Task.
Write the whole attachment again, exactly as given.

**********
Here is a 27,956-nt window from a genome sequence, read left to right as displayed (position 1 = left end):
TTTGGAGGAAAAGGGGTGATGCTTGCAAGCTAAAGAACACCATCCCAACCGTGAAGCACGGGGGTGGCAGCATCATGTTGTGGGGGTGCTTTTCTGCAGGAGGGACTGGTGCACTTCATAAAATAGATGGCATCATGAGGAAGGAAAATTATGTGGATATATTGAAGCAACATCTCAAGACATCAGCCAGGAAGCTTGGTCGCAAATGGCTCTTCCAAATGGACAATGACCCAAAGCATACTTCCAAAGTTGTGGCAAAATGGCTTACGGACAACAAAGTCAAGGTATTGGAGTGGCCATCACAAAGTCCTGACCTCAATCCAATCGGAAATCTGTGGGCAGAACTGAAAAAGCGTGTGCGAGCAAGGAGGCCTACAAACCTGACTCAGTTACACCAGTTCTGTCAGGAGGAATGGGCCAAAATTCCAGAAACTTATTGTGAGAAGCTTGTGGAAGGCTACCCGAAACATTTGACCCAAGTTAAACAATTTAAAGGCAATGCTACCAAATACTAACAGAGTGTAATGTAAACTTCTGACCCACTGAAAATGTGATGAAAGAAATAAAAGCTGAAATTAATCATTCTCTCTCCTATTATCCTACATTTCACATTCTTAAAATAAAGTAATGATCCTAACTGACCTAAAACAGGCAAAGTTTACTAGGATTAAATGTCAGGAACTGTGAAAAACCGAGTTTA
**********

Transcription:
Here is a 27,956-nt window from a genome sequence, read left to right as displayed (position 1 = left end):
TTTGGAGGAAAAGGGGTGATGCTTGCAAGCTAAAGAACACCATCCCAACCGTGAAGCACGGGGGTGGCAGCATCATGTTGTGGGGGTGCTTTTCTGCAGGAGGGACTGGTGCACTTCATAAAATAGATGGCATCATGAGGAAGGAAAATTATGTGGATATATTGAAGCAACATCTCAAGACATCAGCCAGGAAGCTTGGTCGCAAATGGCTCTTCCAAATGGACAATGACCCAAAGCATACTTCCAAAGTTGTGGCAAAATGGCTTACGGACAACAAAGTCAAGGTATTGGAGTGGCCATCACAAAGTCCTGACCTCAATCCAATCGGAAATCTGTGGGCAGAACTGAAAAAGCGTGTGCGAGCAAGGAGGCCTACAAACCTGACTCAGTTACACCAGTTCTGTCAGGAGGAATGGGCCAAAATTCCAGAAACTTATTGTGAGAAGCTTGTGGAAGGCTACCCGAAACATTTGACCCAAGTTAAACAATTTAAAGGCAATGCTACCAAATACTAACAGAGTGTAATGTAAACTTCTGACCCACTGAAAATGTGATGAAAGAAATAAAAGCTGAAATTAATCATTCTCTCTCCTATTATCCTACATTTCACATTCTTAAAATAAAGTAATGATCCTAACTGACCTAAAACAGGCAAAGTTTACTAGGATTAAATGTCAGGAACTGTGAAAAACCGAGTTTA